2016 Tongji University, Shanghai, China Group Work with Wen YANG & Wenxin DENG Studio: Ecological Planting Planning
Boundary usually has the most diversified landscapes but also manifests as vulnerable under intensive disturbance. In the face of this challenge, the Jinan Forested Region, located at the intersection of Jinan and the southern mountain area, has seen an ongoing fragmentation due to the increasing timber demands and the unguided development of real estate since the 1950s. Nowadays, the fragmentation is confronting the region with an urgent issue of biodiversity decrease, which exerts a detrimental influence on the natural succession of the forest ecosystem. Addressing the succession crisis in this project, we attempted to deal with the problem of how to restart the succession through planting planning as a positive intervention, how to balance the environmental and social needs.
2017 Tongji University, Shanghai, China Personal Capstone Project, supervised by Daixin DAI & Lin ZHANG doi:10.19775/j.cla.2019.05.0000
Polders are a wise response of ancient Chinese to the lowland environment in Yangtze watershed. Nowadays, the fact that prominent land-use type is converted from polder to new town has resulted in aggravation of the flood risk, decrease of biodiversity and invalidity of the original human settlement.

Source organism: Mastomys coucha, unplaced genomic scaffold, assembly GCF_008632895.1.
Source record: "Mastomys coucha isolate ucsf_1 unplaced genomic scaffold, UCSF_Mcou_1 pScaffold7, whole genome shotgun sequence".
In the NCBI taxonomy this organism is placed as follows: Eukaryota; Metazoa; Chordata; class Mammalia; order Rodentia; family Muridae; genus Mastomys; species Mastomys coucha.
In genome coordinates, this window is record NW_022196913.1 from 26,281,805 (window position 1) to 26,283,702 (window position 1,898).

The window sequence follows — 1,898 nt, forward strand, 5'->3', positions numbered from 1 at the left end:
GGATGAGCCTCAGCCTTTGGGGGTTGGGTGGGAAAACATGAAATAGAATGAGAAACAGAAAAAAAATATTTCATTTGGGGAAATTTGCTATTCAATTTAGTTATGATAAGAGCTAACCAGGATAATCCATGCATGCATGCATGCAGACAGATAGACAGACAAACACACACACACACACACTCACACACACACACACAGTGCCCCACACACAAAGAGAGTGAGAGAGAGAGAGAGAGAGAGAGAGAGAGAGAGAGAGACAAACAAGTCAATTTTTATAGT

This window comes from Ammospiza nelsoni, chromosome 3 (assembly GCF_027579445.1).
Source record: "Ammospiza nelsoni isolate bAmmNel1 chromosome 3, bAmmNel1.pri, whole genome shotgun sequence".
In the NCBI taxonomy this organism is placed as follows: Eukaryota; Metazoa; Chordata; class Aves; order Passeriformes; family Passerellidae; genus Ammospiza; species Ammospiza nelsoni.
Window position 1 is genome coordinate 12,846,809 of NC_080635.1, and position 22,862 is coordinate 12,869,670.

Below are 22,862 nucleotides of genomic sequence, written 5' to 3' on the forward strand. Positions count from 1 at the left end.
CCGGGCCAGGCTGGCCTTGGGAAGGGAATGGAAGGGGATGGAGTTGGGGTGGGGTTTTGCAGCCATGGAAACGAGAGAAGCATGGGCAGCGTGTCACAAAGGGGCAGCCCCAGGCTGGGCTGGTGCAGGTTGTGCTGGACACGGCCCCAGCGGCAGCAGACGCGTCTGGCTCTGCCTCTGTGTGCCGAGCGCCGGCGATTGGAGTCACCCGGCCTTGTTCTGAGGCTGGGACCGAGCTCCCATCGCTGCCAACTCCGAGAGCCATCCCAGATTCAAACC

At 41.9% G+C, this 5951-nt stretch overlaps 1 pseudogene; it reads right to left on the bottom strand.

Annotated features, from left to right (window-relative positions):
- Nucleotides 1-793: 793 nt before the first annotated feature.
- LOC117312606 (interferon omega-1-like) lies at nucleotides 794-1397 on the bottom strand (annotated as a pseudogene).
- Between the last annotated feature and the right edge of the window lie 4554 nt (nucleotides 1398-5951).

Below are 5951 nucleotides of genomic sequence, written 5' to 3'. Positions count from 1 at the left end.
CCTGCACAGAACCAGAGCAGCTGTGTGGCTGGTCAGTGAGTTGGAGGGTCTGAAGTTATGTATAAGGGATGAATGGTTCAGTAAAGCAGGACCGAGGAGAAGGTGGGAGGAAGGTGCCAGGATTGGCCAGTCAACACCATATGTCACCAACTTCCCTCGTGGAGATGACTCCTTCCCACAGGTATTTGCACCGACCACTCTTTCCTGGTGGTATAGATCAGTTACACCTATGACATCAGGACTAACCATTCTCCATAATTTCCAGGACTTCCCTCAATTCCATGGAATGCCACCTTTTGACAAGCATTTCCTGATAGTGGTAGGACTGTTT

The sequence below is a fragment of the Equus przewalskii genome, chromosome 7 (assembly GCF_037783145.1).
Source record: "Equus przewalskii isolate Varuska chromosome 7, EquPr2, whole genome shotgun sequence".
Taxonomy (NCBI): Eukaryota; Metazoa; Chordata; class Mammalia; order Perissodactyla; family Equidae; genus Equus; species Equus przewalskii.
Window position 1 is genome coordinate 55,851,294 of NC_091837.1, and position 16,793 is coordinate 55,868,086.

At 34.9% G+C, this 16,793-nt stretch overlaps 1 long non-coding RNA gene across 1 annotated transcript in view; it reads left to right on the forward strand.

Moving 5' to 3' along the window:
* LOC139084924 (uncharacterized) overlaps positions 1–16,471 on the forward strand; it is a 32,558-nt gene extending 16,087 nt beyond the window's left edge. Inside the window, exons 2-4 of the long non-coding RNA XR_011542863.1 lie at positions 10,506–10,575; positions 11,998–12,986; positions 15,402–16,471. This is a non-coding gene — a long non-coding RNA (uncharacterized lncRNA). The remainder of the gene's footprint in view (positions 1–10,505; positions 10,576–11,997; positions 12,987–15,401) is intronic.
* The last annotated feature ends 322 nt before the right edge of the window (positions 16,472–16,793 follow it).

Aiming to reintroduce the traditional eco-wisdom to the New Town construction, I summarized the mechanism of the conventional polder landscape based on literature review and on-site survey. I found out that efficient coupling of three subsystems, namely flexible stormwater management, efficient land-use, and polder-based community, provides the driving force of the landscape regeneration.
According to the mechanism, sustainable strategies of ecological planning and design were proposed for the case of Hangbu New Town in Shucheng, China: (1) low impact development strategy by reusing the stormwater management system of original polder landscape, including maintaining polder banks, dredging river channels, and appropriate zoning; (2) enhancement of ecosystem services by conservating native plant communities and constructing greenway on polder banks; (3) build open residential community based on the polder banks.
The conclusion can be drawn that new town planning should refer to the traditional polder wisdom in terms of the integrated organization of stormwater, land-use and human beings.